"I have always said that Shadhika’s ultimate work was to change the economic value of a girl."
By Kim Burnett, President and CEO
January 23, 2020Reading Time: 5 minutes
You see them everywhere. Broken and discarded and thrown into the gutters. Used once, they no longer have value. These are India’s small, handmade clay tea cups, known as bhar, kulhar, or shikora. You find these cups at any street tea stall. Costing only a few rupees, the tea is sweet and milky. Just as their names vary by region, so do their shapes. Conical in Rajasthan, short and round in rural Azmargarh, with a small lip in Kolkata, each bears the mark of its native place. Thrown and baked by hand, each is unique with its own imperfections. I have become obsessed with them. Paying confused tea wallahs a few rupees just for the cup, not the tea, I have started a collection of them back home. As they are unglazed, they break quite easily, so I must carefully pack them in tissue and hand-carry them across the ocean with me.
I am drinking from such a cup, as I reflect on this latest set of site visits to Shadhika’s partner sites in India and process the stories that tumble out of the young women we support. In every retelling, their stories feel rapid and urgent, as if their whole lives depend on our hearing.
They share stories of their new-found awareness to the unequal distribution of food in their homes and their fight for parity. “Why should I have to eat day-old food?” one asks. “I want my roti with clarified butter just like my brother gets.” At another visit, a young leader tells us about a training session led by our partner site, Milaan, where they were asked to set personal goals. Tears come to my eyes as she confesses she never thought of such a thing for herself, but now realizes, “I can have a personal goal.” She says this as if she’s been given the most rare of gifts. Others talk about deciding to pack their lunch from home and saving the 8 rupees they get from their mothers to pay for their future education. Everywhere we go, story after story flow out, each centered on their struggle to be seen, to have value. For someone to see them for who they are – unique and priceless.
In Mumbai, we meet with a group of Shadhika Alumnae, young women who have graduated from our college scholarship program and are now working in jobs in the formal economy. One is now a manager at a pharmacy, another works for a financial firm in downtown Mumbai, still another is now an organizer with our partner NGO, Vacha, and two have recently been hired by Shadhika itself. We talk about their new jobs and the impact of their journey on themselves, their family and communities. Each shares how they are using their wages to support their families. One is now the primary wage earner in her home, others are paying school costs for their siblings, still others have helped their family move to a larger home and buy a refrigerator, a washing machine and a TV. Two took half of their first paycheck and gifted it to Vacha to thank them for their support.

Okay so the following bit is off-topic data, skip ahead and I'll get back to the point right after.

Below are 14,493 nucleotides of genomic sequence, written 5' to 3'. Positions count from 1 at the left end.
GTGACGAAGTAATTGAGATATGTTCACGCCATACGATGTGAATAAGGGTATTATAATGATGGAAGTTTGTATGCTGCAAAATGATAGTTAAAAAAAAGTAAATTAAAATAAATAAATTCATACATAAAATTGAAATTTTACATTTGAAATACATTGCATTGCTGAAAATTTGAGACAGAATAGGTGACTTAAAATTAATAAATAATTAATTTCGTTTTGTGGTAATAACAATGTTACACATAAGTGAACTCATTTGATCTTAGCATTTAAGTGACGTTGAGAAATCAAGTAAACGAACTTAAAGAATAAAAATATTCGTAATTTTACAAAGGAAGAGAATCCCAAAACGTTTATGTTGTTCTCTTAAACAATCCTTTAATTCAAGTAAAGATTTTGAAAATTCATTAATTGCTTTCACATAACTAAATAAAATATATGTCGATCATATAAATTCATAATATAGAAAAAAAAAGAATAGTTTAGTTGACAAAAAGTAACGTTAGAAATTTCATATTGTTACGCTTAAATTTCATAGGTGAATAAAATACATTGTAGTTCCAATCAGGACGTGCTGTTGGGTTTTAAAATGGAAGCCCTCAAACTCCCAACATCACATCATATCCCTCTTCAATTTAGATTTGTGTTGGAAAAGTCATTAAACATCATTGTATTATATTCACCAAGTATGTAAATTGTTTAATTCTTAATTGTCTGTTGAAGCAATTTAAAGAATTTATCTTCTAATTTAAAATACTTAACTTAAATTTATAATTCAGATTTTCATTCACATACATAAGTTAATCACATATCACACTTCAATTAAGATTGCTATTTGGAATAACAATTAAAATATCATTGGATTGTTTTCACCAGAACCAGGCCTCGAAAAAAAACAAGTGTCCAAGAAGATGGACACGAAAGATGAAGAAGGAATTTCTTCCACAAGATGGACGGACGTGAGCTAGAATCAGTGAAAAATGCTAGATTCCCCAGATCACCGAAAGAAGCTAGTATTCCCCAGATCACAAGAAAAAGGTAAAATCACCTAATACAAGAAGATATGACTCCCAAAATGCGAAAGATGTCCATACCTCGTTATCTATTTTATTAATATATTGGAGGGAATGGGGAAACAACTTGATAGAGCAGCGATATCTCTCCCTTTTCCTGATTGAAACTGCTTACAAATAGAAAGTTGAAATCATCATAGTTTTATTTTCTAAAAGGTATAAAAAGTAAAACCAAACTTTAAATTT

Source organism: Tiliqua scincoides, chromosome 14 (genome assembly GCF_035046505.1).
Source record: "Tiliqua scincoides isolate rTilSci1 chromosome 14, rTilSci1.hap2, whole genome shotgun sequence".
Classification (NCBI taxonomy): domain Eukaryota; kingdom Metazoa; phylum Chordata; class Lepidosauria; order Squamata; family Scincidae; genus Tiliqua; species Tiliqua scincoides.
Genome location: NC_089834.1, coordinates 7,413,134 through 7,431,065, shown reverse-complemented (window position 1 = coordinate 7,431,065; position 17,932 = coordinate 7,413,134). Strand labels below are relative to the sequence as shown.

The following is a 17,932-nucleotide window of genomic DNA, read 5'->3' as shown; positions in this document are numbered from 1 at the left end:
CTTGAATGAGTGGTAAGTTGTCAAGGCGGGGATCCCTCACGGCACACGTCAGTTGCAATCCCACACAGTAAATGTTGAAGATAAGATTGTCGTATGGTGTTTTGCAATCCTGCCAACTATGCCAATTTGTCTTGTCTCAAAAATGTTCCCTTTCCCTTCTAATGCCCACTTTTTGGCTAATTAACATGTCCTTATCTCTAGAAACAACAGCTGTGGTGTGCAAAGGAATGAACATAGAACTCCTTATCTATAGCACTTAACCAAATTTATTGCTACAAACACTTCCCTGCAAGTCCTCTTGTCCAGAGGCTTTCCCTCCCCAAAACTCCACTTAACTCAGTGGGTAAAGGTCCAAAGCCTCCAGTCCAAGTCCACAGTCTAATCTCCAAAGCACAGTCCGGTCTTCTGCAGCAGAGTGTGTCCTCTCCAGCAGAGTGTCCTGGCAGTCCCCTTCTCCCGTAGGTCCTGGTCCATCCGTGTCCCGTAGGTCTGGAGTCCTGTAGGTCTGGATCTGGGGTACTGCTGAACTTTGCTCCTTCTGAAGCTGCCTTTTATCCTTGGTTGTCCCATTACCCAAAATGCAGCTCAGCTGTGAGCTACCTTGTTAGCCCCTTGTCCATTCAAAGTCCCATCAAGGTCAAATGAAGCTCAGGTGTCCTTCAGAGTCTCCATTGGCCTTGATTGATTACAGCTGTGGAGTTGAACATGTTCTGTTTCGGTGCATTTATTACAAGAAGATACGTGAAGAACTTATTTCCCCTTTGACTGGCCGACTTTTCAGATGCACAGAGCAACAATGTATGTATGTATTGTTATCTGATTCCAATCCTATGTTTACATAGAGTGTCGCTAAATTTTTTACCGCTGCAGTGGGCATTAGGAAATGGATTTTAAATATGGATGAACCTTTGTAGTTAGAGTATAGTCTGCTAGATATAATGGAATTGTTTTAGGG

Their financial support and impact on their families has not gone unnoticed. One shares how, “because of us, in our village, people are now saving for a girls’ school, not her marriage.” I have always said that Shadhika’s ultimate work was to change the economic value of a girl. As I listen, it is clear this is happening. Whereas before sons were favored because it was thought only they could support their families, these young women are now breaking that stereotype.
As I finish my tea, I watch those around me finish theirs and toss their clay cups in the gutter, anxious to move on into their day. Quietly, I pull out my tissue. I carefully wipe my cup clean and place it into my bag. As I join the sea of others on the street, I smile, savoring my found, every-day treasure.Read more